What to Include in Your notes? When writing your journal the key thing is to document the techniques you worked on in class. It is important to explain these techniques to yourself step by step, in wording which you best understand. Describe the emotional relationship associated with each technique both of the teacher and your own. All of this information will not only help you understand how to perform the technique properly but will also allow you to track and understand your progress over the years as you re-read your notes. Essentially anything that can help you grow, develop and eventually pass the knowledge onward. I would also suggest you correlate any life experiences as a direct result of training. These experiences will help you bridge the practice and application. As you mature over the years so will your note taking. Keep your notes organic and proactive update them.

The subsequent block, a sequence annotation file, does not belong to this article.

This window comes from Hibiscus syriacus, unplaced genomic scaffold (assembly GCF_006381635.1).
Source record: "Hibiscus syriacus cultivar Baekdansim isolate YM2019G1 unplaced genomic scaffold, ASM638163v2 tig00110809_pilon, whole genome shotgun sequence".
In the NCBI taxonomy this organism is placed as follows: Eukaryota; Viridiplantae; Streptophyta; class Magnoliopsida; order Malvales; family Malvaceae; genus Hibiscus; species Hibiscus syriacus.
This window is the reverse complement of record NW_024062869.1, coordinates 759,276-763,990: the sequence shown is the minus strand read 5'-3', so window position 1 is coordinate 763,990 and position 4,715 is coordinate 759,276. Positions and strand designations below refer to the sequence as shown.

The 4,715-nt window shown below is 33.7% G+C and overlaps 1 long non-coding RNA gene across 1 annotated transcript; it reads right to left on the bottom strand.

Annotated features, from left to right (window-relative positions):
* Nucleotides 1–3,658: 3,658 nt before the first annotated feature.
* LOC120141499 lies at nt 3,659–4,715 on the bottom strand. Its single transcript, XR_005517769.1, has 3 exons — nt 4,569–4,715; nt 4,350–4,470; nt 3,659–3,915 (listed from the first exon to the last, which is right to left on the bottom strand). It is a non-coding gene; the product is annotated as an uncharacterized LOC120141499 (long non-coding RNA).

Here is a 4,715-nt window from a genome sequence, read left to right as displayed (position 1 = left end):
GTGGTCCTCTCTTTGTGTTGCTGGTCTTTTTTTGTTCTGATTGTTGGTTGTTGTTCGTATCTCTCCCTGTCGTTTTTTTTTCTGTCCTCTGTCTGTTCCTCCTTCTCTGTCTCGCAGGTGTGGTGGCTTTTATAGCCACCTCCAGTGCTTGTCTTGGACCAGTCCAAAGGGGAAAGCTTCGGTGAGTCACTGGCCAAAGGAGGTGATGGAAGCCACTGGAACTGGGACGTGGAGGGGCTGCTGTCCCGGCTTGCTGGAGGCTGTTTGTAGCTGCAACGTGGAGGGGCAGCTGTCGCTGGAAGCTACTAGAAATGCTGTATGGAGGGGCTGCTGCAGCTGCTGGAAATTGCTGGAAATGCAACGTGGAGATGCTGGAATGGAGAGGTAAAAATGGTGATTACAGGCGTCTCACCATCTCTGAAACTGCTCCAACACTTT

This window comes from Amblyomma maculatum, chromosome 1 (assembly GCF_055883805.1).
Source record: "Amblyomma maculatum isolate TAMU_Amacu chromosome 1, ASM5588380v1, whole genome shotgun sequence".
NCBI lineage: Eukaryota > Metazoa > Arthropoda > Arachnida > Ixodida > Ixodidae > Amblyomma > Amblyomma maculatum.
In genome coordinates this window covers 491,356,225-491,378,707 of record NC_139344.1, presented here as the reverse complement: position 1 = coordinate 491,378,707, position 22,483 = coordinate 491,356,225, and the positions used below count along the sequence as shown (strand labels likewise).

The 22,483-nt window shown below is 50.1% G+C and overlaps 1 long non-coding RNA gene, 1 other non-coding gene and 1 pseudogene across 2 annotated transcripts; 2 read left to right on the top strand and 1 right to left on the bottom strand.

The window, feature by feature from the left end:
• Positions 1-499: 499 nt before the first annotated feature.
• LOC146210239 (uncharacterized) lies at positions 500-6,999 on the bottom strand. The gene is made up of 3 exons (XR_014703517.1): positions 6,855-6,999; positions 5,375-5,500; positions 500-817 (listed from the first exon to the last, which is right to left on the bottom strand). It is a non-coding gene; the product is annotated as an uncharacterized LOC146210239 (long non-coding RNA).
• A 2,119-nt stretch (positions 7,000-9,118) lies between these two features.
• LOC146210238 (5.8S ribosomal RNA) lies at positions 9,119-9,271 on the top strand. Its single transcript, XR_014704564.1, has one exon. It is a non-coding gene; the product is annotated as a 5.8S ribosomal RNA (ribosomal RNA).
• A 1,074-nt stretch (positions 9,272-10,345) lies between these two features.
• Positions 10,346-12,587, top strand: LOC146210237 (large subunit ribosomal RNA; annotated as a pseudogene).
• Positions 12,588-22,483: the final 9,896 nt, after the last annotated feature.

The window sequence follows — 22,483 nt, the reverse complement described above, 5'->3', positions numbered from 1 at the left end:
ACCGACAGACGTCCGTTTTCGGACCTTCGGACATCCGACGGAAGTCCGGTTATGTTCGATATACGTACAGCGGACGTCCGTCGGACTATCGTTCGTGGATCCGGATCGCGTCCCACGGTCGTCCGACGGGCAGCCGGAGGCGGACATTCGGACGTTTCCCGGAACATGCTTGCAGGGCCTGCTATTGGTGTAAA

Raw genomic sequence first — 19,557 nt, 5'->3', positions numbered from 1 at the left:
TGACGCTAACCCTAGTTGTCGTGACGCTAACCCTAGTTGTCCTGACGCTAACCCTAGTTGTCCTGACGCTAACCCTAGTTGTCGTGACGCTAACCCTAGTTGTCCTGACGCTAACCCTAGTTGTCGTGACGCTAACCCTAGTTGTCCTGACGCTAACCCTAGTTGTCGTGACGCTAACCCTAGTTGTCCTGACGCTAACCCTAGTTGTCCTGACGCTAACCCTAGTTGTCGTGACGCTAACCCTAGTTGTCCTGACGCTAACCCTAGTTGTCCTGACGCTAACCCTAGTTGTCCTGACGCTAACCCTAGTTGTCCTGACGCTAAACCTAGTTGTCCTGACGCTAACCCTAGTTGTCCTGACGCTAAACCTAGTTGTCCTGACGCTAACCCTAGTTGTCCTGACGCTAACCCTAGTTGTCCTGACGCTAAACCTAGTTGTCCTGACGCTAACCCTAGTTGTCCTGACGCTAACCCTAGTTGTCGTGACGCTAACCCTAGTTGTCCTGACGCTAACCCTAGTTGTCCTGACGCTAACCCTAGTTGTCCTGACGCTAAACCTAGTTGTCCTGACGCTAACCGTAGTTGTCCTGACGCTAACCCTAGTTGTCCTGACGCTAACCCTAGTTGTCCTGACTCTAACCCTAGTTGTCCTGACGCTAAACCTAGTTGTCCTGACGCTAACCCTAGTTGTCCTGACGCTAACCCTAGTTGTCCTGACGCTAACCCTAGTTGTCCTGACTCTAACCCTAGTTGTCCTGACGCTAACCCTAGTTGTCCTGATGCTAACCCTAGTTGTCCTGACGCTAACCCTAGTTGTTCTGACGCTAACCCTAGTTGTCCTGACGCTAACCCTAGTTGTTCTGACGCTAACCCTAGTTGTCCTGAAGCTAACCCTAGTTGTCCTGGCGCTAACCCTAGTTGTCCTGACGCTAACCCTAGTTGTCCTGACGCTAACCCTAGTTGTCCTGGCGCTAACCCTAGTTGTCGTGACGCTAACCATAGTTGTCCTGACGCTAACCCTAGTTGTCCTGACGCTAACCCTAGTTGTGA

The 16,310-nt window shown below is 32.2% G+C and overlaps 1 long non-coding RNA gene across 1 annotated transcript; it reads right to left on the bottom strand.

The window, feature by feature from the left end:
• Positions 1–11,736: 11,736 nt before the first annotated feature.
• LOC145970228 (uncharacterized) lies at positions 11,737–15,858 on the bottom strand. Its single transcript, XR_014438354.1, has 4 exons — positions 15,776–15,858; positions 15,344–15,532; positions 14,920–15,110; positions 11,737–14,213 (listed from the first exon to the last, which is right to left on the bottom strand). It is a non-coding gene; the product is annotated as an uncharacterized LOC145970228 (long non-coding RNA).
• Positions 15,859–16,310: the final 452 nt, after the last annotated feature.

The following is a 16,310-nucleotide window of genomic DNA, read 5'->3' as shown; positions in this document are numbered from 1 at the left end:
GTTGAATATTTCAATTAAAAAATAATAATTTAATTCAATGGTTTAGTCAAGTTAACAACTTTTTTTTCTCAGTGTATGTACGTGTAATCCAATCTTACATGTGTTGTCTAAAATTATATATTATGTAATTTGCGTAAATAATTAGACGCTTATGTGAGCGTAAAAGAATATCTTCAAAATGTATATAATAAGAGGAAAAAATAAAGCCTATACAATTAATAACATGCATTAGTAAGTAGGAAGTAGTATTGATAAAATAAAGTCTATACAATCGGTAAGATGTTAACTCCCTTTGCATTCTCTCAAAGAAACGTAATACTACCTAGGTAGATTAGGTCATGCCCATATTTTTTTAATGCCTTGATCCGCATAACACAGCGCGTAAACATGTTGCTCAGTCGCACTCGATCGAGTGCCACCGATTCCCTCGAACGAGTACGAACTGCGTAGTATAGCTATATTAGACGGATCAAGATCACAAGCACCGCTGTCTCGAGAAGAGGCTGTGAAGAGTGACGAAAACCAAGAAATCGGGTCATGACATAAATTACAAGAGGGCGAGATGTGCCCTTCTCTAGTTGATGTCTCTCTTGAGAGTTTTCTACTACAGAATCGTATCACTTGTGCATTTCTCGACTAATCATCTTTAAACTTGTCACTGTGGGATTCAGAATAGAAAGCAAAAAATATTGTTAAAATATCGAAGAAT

When reviewing your notes It is important to review them frequently. Just like in school, the more you study, the more information you will retain. Budo has a huge psychological and emotional component and therefore it is important to work on your psyche in addition to your physical skills. While it is important to review your notes as much as possible, it is critical to review them while performing the techniques physically as well as mentally by using various visualization techniques. This is your time to study and add any additional steps, information, or insight about the technique. It is also important to look at how your emotions change as you continue to train. 

Take an active approach to your training and keep the passion flame going.

Ueno Takashi Sensei